Jaguar's legal bid to get McLaren's attention

ADRIAN NEWEY, man who shook the sport last week by apparently signing a multi-million pound deal to move to Jaguar, then to change his mind and agree a similar deal to stay with McLaren, is staying back at base this weekend.

Yet such a strategy has already been overtaken by events. On Thursday, just after McLaren issued a lofty statement announcing their wish "to put this matter behind them in order to concentrate on motor racing," Jaguar Racing played what could be a trump card.

It confirmed that it had obtained an injunction against McLaren at the High Court in London restraining McLaren from entering into or continuing any contract of employment with Newey beyond 31 July 2002.

This was an stark reminder that Jaguar and Ford, its parent company, are prepared to play hard ball to get the point across to both McLaren that they are not prepared to sit compliantly by after the designer turned his back on a firm agreement to join them.

Ron Dennis is understood to have changed Newey's mind by promising him exciting new technical challenges when he tires of formula one - including the possibility of building an America's Cup yacht. Many rivals in the paddock at Montreal were sniggering over this, believing it would never happen and implying that Dennis was prepared to offer the world to ensure Newey did not move.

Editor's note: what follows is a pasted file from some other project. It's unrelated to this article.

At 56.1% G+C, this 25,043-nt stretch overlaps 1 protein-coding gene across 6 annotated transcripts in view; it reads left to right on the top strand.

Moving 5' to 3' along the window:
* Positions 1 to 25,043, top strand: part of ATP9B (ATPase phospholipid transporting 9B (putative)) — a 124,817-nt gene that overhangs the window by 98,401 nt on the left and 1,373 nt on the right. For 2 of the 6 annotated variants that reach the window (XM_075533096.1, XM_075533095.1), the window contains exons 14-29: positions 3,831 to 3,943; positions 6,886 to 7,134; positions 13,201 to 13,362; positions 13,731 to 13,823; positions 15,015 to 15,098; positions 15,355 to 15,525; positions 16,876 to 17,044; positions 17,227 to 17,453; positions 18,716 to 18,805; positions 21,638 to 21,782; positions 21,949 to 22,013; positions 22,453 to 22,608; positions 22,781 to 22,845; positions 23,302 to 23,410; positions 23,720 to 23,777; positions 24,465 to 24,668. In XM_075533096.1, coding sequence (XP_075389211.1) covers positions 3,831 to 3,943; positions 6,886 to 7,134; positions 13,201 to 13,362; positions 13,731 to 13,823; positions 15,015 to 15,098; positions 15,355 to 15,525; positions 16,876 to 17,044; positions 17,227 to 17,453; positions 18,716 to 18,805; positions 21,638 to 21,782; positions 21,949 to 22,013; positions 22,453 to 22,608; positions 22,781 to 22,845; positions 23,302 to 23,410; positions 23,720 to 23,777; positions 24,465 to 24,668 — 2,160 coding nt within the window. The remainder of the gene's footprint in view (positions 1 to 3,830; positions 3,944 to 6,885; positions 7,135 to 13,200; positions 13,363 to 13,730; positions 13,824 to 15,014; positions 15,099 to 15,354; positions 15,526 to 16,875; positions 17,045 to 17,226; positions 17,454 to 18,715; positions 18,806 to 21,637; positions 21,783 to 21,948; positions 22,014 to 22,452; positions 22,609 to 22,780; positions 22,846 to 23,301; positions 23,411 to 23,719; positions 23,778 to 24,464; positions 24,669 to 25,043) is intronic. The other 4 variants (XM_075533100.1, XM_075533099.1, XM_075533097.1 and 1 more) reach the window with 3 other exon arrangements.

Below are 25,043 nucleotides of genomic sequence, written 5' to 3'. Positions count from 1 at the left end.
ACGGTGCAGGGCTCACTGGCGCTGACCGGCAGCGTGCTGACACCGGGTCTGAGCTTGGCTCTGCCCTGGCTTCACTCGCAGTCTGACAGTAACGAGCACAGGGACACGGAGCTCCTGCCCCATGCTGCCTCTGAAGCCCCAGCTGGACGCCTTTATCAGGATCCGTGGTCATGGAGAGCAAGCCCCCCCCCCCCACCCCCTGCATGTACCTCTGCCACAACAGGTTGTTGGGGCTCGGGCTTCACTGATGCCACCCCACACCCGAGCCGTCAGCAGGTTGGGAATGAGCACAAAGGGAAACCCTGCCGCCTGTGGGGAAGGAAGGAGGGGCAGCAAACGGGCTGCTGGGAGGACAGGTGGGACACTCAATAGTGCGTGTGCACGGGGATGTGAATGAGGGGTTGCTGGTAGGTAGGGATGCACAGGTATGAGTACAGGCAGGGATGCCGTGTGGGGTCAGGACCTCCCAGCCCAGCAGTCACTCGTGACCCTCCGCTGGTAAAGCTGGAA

For their part, McLaren believe that Jaguar was being disingenuous in issuing a media release last week confirming that Newey would be joining them only hours after Newey told Rahal that he had changed his mind and would be staying with his current employer.

The ferocity of the battle over Newey's services also serves as a reminder of the shortage of inspirational top line engineers in formula one today. Such characters are worth their weight in gold, McLaren winning two world championships since Newey joined the team in 1997.

Newey is one of the few men who can make a quantifiable difference in a world where winning or losing are separated by hundredths of a second. He is obsessive about his business, teasing and worrying at a technical challenge which might make one of his cars pick up one-tenth of a second a lap.

Newey might be forgiven for having quite an ego, yet he is extremely self-effacing. He modestly plays down his contribution to the McLaren-Mercedes equation, insisting that he is just a member of a closely integrated team.

Yet he also has a strong individualist streak within him. When he joined the Woking company, one of the first things he did was to have his office decor changed. Out went the sombre dark wood to be replaced by a light and air duck-egg blue paint scheme. It is now firmly fixed in McLaren legend that company chairman Ron Dennis momentarily lost the power of speech when he first saw it!

Newey also has a great reputation as being very open minded. He admits he doesn't know everything and is quite prepared to listen to a colleague who thinks he might have a better way of doing things. In that respect, he is very easy to work with.

"The role of a technical director is wider than that of a chief designer who is responsible for the mechanical development of the car, or the chief aerodynamicist who is responsible for the aerodynamic development of the car," he explained.

"I bring people together and try to orchestrate the whole design process."

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